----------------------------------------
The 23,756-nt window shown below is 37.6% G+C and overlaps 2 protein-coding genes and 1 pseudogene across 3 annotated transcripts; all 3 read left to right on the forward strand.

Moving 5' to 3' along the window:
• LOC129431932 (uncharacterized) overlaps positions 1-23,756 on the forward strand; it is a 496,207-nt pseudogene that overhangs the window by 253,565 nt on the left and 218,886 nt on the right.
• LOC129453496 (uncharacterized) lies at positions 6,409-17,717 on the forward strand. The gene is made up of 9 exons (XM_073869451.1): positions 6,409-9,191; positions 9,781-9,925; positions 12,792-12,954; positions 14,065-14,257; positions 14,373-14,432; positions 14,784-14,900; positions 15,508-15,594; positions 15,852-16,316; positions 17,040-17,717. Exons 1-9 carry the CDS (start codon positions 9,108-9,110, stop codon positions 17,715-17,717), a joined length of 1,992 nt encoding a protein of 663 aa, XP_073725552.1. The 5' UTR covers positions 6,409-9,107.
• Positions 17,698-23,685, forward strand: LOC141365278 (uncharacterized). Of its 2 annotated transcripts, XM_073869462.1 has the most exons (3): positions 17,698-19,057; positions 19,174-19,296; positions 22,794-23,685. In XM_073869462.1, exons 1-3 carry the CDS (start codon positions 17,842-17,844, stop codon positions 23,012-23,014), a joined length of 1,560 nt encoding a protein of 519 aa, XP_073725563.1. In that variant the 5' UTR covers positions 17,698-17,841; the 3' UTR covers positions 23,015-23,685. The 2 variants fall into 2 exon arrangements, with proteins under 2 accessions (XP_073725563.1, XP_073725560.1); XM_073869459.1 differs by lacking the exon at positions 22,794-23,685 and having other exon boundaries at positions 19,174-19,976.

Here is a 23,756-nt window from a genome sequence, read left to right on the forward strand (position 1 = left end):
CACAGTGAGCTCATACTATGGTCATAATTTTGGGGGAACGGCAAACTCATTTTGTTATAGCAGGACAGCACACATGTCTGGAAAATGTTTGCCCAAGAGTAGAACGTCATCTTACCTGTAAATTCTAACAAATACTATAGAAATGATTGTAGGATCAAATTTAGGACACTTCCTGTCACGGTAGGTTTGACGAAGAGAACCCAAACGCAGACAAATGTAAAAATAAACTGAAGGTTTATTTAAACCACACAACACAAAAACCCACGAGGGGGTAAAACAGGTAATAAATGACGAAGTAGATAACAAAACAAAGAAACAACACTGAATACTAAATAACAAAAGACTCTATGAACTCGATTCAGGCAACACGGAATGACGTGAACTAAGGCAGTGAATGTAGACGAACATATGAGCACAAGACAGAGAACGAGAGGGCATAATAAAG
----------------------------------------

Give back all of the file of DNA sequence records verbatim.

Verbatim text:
The 23,756-nt window shown below is 37.6% G+C and overlaps 2 protein-coding genes and 1 pseudogene across 3 annotated transcripts; all 3 read left to right on the forward strand.

Moving 5' to 3' along the window:
• LOC129431932 (uncharacterized) overlaps positions 1-23,756 on the forward strand; it is a 496,207-nt pseudogene that overhangs the window by 253,565 nt on the left and 218,886 nt on the right.
• LOC129453496 (uncharacterized) lies at positions 6,409-17,717 on the forward strand. The gene is made up of 9 exons (XM_073869451.1): positions 6,409-9,191; positions 9,781-9,925; positions 12,792-12,954; positions 14,065-14,257; positions 14,373-14,432; positions 14,784-14,900; positions 15,508-15,594; positions 15,852-16,316; positions 17,040-17,717. Exons 1-9 carry the CDS (start codon positions 9,108-9,110, stop codon positions 17,715-17,717), a joined length of 1,992 nt encoding a protein of 663 aa, XP_073725552.1. The 5' UTR covers positions 6,409-9,107.
• Positions 17,698-23,685, forward strand: LOC141365278 (uncharacterized). Of its 2 annotated transcripts, XM_073869462.1 has the most exons (3): positions 17,698-19,057; positions 19,174-19,296; positions 22,794-23,685. In XM_073869462.1, exons 1-3 carry the CDS (start codon positions 17,842-17,844, stop codon positions 23,012-23,014), a joined length of 1,560 nt encoding a protein of 519 aa, XP_073725563.1. In that variant the 5' UTR covers positions 17,698-17,841; the 3' UTR covers positions 23,015-23,685. The 2 variants fall into 2 exon arrangements, with proteins under 2 accessions (XP_073725563.1, XP_073725560.1); XM_073869459.1 differs by lacking the exon at positions 22,794-23,685 and having other exon boundaries at positions 19,174-19,976.

Here is a 23,756-nt window from a genome sequence, read left to right on the forward strand (position 1 = left end):
CACAGTGAGCTCATACTATGGTCATAATTTTGGGGGAACGGCAAACTCATTTTGTTATAGCAGGACAGCACACATGTCTGGAAAATGTTTGCCCAAGAGTAGAACGTCATCTTACCTGTAAATTCTAACAAATACTATAGAAATGATTGTAGGATCAAATTTAGGACACTTCCTGTCACGGTAGGTTTGACGAAGAGAACCCAAACGCAGACAAATGTAAAAATAAACTGAAGGTTTATTTAAACCACACAACACAAAAACCCACGAGGGGGTAAAACAGGTAATAAATGACGAAGTAGATAACAAAACAAAGAAACAACACTGAATACTAAATAACAAAAGACTCTATGAACTCGATTCAGGCAACACGGAATGACGTGAACTAAGGCAGTGAATGTAGACGAACATATGAGCACAAGACAGAGAACGAGAGGGCATAATAAAG